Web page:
Ben has started to move into the next box of hand me downs (size 12 months), and I'm so excited about all of the new cute things he has to wear. Josh picked out this outfit for church this morning. It was a pretty big hit, but I can't believe how old he looks.

Saturday, January 30, 2010

Food Rules

Michael Pollan's latest book, Food Rules, is a very quik read, and refueled my interest in nutritional anthropology and making better choices about my food. Michael Pollan wrote The Omnivore's Dilemma and In Defense of Food, both of which I recommend for everyone to read. He also contributed a great deal to Food Inc., one of the best food documentaries I've seen. For those of you smirking at the idea of comparing that to all the food documentaries I've seen, I would recommend the following: Supersize Me, Food Fight, King Corn, Fast Food Nation, and The Future of Food. I know this may seem so far out there, but I honestly believe that our food choices, how, where and what we eat, can be one of the biggest shifts that Americans can make in order to solve obesity, the health care and welfare crisis, and even the increasing problems children are having in school (ADHD, behavior problems, anxiety, and poor social and emotional coping skills, etc.)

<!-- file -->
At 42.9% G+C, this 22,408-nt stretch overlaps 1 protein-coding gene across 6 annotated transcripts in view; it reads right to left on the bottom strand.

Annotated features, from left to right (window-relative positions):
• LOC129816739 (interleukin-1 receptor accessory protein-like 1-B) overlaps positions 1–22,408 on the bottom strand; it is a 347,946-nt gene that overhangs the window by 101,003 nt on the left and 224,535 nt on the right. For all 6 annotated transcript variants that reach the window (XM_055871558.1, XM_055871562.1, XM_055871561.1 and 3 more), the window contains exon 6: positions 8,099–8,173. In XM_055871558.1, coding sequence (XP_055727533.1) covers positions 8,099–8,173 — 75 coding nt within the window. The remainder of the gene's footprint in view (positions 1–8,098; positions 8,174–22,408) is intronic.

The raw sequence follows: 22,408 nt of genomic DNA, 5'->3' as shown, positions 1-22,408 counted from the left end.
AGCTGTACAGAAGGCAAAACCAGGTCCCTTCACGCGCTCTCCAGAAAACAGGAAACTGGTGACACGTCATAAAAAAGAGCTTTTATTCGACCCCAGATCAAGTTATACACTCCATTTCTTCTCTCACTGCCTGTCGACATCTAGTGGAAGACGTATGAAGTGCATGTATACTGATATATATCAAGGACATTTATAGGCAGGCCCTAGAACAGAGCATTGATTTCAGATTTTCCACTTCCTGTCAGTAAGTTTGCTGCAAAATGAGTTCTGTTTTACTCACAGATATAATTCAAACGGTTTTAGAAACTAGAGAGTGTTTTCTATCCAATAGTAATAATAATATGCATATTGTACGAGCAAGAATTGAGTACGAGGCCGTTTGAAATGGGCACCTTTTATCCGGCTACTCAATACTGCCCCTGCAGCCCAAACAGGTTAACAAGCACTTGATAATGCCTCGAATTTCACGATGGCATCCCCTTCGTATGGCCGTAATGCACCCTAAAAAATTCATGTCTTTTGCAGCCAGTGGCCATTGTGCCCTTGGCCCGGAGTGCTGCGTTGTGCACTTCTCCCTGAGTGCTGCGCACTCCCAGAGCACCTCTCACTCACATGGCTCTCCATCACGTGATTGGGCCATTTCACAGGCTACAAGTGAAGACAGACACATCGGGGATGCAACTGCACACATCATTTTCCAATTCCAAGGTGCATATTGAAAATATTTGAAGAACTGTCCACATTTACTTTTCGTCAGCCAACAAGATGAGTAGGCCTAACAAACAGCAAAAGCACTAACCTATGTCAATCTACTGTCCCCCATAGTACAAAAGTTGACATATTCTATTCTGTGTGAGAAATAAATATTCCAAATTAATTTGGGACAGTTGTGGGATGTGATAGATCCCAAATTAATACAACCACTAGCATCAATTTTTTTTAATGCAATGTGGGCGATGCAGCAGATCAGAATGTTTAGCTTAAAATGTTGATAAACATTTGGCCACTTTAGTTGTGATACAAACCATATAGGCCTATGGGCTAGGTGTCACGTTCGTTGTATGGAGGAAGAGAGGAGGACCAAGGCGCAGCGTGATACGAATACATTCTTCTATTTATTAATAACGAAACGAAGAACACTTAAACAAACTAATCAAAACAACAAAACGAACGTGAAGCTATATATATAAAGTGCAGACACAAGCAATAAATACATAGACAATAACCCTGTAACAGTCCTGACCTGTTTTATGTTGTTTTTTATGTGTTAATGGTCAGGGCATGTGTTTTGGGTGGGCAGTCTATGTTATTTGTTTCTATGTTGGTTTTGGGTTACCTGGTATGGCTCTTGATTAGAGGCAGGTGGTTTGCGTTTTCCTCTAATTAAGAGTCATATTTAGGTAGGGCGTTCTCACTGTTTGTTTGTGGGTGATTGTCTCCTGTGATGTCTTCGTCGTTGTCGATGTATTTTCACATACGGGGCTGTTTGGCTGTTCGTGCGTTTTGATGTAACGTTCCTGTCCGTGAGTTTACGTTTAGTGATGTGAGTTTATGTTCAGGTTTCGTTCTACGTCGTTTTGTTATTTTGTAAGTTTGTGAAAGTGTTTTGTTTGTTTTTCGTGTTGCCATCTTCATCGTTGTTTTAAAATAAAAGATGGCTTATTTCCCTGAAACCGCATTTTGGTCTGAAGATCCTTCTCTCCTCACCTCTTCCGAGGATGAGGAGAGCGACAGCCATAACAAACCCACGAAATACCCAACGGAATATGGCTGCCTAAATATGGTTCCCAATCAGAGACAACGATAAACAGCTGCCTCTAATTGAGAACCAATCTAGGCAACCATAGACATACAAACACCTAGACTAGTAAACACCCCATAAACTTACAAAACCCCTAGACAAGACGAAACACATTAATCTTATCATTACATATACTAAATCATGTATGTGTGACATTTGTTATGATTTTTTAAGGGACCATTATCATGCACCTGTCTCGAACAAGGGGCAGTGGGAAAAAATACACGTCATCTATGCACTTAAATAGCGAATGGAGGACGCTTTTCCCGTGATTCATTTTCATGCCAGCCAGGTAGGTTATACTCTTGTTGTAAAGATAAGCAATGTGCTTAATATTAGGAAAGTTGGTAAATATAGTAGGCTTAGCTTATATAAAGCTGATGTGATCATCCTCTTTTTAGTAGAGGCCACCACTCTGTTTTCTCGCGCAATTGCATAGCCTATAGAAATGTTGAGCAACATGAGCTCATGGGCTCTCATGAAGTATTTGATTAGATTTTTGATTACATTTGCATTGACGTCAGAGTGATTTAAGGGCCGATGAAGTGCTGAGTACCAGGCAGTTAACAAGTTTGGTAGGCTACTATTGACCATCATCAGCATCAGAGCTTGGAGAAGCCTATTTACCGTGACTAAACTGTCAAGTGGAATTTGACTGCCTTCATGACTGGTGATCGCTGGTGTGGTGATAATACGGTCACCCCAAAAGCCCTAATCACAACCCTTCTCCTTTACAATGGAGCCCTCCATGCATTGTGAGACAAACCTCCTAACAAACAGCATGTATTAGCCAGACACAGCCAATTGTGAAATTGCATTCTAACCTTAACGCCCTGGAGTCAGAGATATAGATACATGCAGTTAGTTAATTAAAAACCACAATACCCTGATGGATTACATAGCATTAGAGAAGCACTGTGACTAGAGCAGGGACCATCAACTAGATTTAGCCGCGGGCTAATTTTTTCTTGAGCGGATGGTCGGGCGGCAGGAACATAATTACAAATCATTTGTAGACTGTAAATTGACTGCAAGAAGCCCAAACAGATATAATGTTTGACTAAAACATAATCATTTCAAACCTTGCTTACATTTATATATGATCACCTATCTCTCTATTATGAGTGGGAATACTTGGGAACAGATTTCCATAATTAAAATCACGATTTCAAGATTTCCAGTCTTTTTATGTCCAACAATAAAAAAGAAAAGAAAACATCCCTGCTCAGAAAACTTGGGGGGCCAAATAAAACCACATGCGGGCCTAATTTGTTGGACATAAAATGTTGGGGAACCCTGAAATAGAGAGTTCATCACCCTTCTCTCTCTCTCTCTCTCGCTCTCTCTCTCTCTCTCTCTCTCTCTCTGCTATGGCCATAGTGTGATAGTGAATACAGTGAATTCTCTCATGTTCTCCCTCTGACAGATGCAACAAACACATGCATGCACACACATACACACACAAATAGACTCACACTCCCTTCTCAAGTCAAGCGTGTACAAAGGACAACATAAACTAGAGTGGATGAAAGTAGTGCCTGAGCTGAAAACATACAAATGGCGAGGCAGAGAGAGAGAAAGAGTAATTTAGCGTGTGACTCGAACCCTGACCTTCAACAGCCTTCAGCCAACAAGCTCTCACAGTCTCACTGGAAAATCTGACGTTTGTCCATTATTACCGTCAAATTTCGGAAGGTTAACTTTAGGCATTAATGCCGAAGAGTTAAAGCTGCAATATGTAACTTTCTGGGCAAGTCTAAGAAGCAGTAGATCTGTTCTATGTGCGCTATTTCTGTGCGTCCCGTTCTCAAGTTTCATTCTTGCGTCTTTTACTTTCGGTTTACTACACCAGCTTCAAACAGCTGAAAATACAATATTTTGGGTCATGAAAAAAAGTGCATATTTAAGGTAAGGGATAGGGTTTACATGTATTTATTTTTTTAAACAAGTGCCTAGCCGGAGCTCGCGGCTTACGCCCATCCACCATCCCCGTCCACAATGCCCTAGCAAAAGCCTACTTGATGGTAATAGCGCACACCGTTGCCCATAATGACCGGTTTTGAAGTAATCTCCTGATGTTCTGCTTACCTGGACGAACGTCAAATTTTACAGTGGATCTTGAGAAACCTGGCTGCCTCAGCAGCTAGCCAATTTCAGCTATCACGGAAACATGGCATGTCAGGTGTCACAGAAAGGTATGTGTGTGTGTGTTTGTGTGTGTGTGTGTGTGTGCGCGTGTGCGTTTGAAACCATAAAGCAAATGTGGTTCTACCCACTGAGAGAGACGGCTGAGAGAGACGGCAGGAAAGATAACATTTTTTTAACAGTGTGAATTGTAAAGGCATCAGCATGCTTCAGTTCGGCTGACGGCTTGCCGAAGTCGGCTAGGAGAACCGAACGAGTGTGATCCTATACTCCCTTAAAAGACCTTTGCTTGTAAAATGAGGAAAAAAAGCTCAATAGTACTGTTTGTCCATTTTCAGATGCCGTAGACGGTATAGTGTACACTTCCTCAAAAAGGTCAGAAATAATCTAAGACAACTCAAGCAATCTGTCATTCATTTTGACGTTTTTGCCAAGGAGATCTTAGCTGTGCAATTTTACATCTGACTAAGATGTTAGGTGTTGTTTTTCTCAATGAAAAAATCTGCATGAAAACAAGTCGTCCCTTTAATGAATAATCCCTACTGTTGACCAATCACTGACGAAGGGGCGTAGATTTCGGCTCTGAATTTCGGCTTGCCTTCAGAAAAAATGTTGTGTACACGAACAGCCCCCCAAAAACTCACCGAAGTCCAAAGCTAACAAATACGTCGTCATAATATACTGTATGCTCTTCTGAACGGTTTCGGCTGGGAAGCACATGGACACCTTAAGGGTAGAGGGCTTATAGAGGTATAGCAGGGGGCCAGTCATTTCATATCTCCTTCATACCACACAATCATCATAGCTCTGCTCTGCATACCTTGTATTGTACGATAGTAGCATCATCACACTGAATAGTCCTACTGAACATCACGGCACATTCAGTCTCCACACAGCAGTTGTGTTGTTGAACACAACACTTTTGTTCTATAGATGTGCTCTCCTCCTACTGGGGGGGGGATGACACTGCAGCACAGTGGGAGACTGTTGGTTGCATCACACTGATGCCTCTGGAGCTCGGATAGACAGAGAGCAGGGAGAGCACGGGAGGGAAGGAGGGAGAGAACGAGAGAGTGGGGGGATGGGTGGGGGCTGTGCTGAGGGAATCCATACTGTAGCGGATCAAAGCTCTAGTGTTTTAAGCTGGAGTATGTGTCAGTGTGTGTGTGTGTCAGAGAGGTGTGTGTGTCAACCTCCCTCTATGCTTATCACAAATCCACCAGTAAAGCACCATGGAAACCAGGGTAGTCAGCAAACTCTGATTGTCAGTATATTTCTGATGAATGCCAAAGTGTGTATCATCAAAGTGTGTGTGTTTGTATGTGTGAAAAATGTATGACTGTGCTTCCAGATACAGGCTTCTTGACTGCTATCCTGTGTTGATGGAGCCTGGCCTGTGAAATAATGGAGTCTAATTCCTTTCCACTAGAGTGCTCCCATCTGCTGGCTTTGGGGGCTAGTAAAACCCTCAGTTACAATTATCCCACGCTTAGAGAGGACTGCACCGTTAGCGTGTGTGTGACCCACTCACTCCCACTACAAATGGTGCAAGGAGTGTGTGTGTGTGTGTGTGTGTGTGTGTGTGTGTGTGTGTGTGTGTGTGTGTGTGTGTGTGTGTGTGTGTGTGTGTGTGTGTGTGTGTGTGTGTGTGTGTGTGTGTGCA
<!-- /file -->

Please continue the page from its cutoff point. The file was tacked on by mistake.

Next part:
Back to the book at hand, Pollan outlines very basic rules to follow that would accomplish all of these changes. But I will be the first to admit that food choice habits are so hard to break. Some of my favorite rules are:
#2 - Don't eat anything your great-grandmother wouldn't recognize as food.
#7 - Avoid food products containing ingredients that a third grader could not pronounce.
#13 - Eat only foods that will eventually rot.
#22 - Eat mostly plants, especially leaves.
#46 - Stop eating before you're full.
This continues on through 64 rules, each with a short explanation. This short book is a good compliment to his two longer texts which have the same general theme with much, much greater detail. I feel so strongly about this issue and I truly believe that changing what we eat can change our nation.

In related news, we just placed our seed order with Baker Creek Seeds and we have some big plans for the garden this year!

Ben is up to seven teeth, and he can stand on his own for a few seconds. He hasn't tried to take any steps yet, but he will walk all over the house on his own while pushing his train. Thanks to Tiffany for the cute monkey tags shirt!